Alternatively, the amplitude modes can be detected using microwave spectroscopy, or within linear response as a resonance in the optical conductivity in the presence of a background dc supercurrent76, as has been demonstrated in NbN77.

Like the relative phase mode discussed above, the observation of the low-frequency A+ amplitude mode is a direct signature of the TRSB superconducting state. Thus, the detection of this mode represents a different avenue in the emerging field of “Higgs spectroscopy”10,11,67 where non-equilibrium amplitude oscillations are used to gain insight into the symmetry of the condensate. However, in contrast to these pioneering works, generalized clapping modes can be detected in equilibrium and using a wide variety of experimental probes, as discussed above.


To summarize, we have shown that fluctuations in the relative amplitude and phase of two-component TRSB order parameters are well-defined collective modes for a wide class of model order parameters with both spin-singlet and spin-triplet pairing (and possibly mixed-parity systems as well). Moreover, even for nodal gap functions, we have found that these modes are not overdamped by low-energy quasiparticles in the T → 0 limit. The frequency of each mode depends strongly on both the orbital symmetries of the two order parameter components and the relative amplitude of the two components in equilibrium.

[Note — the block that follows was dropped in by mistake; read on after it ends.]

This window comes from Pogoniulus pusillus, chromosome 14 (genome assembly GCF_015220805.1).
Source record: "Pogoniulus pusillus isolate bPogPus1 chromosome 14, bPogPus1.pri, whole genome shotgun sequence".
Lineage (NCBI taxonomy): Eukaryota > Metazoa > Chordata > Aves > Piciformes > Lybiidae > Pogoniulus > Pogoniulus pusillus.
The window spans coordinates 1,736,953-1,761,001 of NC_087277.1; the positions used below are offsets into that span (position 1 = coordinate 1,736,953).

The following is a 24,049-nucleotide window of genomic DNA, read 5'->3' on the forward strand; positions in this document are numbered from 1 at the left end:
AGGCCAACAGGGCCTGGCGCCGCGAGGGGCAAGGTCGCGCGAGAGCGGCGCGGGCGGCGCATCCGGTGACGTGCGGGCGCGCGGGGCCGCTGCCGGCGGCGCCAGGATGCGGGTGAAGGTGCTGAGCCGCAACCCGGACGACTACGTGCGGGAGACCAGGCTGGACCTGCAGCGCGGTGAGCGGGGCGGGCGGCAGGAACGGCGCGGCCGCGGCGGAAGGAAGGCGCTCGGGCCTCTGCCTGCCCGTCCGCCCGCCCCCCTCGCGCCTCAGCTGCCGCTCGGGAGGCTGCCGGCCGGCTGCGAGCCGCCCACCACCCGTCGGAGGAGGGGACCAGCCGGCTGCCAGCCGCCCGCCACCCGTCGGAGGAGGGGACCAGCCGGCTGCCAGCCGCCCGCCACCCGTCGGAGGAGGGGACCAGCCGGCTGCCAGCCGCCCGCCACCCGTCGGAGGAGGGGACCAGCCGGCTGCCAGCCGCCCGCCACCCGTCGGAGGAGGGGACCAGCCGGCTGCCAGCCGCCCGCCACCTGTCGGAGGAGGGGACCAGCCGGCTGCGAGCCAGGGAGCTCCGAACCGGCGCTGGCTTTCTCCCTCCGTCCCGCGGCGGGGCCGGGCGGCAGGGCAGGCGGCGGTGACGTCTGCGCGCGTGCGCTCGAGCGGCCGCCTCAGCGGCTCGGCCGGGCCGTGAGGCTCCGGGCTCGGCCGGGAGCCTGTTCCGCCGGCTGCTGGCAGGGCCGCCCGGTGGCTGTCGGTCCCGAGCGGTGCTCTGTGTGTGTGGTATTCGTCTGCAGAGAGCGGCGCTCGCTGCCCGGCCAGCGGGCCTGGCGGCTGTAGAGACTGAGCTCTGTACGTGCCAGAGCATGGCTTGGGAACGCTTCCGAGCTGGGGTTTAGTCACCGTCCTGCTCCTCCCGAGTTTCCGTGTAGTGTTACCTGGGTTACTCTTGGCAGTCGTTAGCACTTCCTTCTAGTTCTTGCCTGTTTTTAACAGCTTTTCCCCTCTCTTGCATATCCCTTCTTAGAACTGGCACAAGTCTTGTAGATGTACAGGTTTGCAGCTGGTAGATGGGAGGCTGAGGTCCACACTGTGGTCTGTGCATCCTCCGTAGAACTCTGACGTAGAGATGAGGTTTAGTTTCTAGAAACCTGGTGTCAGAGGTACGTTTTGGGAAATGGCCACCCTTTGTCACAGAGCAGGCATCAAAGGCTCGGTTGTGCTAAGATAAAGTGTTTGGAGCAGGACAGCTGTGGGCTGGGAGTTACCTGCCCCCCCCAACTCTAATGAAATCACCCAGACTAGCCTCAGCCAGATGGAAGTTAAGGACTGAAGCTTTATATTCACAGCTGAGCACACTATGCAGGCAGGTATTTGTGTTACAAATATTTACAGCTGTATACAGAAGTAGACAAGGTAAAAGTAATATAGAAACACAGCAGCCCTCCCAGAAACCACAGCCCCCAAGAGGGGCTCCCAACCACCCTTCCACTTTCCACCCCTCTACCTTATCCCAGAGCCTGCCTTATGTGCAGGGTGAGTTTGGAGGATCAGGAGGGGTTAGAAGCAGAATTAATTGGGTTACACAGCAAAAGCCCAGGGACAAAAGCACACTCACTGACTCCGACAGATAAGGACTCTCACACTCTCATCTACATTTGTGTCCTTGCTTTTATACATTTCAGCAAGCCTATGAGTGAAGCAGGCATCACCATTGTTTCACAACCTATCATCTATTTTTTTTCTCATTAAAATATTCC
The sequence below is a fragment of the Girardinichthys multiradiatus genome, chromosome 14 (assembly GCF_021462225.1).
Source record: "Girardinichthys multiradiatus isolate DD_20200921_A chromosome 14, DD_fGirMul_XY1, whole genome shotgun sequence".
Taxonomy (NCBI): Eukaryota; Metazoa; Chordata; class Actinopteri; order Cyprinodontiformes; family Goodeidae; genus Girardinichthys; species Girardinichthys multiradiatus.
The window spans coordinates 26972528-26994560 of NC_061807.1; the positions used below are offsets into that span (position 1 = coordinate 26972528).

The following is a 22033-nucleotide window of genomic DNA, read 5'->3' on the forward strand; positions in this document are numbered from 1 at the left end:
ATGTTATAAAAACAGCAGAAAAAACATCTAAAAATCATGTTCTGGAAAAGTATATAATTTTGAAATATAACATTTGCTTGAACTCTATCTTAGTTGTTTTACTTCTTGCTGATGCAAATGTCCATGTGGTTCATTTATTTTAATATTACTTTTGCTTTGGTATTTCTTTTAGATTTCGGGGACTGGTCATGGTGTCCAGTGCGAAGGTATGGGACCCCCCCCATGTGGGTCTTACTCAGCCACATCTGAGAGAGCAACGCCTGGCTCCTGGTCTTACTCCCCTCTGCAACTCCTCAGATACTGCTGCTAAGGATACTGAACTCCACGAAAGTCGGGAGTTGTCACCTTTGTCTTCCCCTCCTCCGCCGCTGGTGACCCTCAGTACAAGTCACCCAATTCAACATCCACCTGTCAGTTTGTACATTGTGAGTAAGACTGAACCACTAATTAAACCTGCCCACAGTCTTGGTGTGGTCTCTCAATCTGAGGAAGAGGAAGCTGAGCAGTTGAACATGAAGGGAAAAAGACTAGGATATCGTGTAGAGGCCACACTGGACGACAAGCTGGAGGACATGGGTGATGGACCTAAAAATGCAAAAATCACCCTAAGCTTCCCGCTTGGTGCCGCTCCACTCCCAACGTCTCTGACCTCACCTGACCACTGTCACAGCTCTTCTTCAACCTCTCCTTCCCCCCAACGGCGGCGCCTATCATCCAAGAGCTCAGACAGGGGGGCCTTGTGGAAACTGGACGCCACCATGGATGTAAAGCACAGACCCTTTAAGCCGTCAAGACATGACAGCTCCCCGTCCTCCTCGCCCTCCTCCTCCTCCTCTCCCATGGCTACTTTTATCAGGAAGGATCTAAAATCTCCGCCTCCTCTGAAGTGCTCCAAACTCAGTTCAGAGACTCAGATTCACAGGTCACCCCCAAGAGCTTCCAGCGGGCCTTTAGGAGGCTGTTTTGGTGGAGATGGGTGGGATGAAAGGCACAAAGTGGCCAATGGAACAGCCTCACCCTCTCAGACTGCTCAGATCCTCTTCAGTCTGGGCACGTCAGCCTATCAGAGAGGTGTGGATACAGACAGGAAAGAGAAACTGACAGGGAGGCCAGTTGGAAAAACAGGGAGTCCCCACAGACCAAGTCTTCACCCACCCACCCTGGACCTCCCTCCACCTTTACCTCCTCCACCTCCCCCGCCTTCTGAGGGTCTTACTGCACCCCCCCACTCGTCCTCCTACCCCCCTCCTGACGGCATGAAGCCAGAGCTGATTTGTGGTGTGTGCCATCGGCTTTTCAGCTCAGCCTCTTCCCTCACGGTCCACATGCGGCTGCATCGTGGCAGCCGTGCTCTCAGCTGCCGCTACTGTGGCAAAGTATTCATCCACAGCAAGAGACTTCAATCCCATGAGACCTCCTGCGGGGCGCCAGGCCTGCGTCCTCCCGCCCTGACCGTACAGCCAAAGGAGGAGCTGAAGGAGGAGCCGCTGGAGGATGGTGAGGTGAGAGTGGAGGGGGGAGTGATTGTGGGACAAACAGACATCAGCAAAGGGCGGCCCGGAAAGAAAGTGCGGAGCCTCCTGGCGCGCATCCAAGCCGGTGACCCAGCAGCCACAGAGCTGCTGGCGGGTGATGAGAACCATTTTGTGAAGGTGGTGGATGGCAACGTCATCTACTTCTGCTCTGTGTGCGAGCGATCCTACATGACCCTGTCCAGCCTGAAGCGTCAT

Further, we have proposed a number of means to experimentally detect generalized clapping modes: the relative phase mode can be directly detected via measurement of the ac electronic compressibility (using e.g., M-EELS), the amplitude modes can be detected using ultrafast and non-linear THz spectroscopy as well as optical conductivity measurements (in the presence of a dc supercurrent), and both modes can be detected in microwave power absorption measurements. The observation of these modes in a given material would constitute robust evidence of a two-component TRSB order parameter.

Our work enables a variety of existing experimental techniques including ultrafast and non-linear optics, electron scattering, and microwave spectroscopy to be used as direct probes of TRSB in unconventional superconductors. These measurements can be thought of as a form of “collective mode spectroscopy,” where one obtains information about the structure of the order parameter from its collective mode spectrum. Given the relative scarcity of probes directly sensitive to TRSB in superconductors (previously limited to only Kerr rotation and muon spin relaxation), this represents a substantial expansion of the experimental tools available to characterize these exotic TRSB superconducting states.